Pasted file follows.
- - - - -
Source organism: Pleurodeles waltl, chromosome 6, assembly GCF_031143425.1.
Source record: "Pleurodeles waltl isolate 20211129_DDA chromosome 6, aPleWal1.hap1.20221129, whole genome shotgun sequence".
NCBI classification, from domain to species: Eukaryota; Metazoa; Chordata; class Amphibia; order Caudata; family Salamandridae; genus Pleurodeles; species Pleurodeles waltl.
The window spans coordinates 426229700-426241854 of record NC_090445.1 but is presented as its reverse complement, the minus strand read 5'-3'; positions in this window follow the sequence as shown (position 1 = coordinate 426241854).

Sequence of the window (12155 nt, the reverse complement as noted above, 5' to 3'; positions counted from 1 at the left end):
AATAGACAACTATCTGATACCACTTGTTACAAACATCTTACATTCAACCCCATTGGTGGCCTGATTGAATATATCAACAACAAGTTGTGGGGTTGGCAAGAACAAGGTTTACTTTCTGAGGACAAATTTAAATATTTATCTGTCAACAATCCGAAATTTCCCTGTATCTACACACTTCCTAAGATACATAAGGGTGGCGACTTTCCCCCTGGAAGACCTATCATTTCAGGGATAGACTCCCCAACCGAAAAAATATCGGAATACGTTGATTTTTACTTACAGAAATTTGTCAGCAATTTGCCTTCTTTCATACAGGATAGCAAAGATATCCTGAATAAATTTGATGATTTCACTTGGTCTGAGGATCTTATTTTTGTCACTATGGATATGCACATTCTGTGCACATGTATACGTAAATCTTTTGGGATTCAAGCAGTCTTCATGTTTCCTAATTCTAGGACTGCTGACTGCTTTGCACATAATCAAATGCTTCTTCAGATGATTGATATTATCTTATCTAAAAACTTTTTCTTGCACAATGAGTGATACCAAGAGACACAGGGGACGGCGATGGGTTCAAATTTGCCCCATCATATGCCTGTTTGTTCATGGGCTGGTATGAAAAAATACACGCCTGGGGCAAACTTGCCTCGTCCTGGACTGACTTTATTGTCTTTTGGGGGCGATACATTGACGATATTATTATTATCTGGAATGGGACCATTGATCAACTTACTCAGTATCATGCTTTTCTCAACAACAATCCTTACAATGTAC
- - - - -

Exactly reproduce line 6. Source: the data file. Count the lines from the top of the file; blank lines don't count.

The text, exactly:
AATAGACAACTATCTGATACCACTTGTTACAAACATCTTACATTCAACCCCATTGGTGGCCTGATTGAATATATCAACAACAAGTTGTGGGGTTGGCAAGAACAAGGTTTACTTTCTGAGGACAAATTTAAATATTTATCTGTCAACAATCCGAAATTTCCCTGTATCTACACACTTCCTAAGATACATAAGGGTGGCGACTTTCCCCCTGGAAGACCTATCATTTCAGGGATAGACTCCCCAACCGAAAAAATATCGGAATACGTTGATTTTTACTTACAGAAATTTGTCAGCAATTTGCCTTCTTTCATACAGGATAGCAAAGATATCCTGAATAAATTTGATGATTTCACTTGGTCTGAGGATCTTATTTTTGTCACTATGGATATGCACATTCTGTGCACATGTATACGTAAATCTTTTGGGATTCAAGCAGTCTTCATGTTTCCTAATTCTAGGACTGCTGACTGCTTTGCACATAATCAAATGCTTCTTCAGATGATTGATATTATCTTATCTAAAAACTTTTTCTTGCACAATGAGTGATACCAAGAGACACAGGGGACGGCGATGGGTTCAAATTTGCCCCATCATATGCCTGTTTGTTCATGGGCTGGTATGAAAAAATACACGCCTGGGGCAAACTTGCCTCGTCCTGGACTGACTTTATTGTCTTTTGGGGGCGATACATTGACGATATTATTATTATCTGGAATGGGACCATTGATCAACTTACTCAGTATCATGCTTTTCTCAACAACAATCCTTACAATGTAC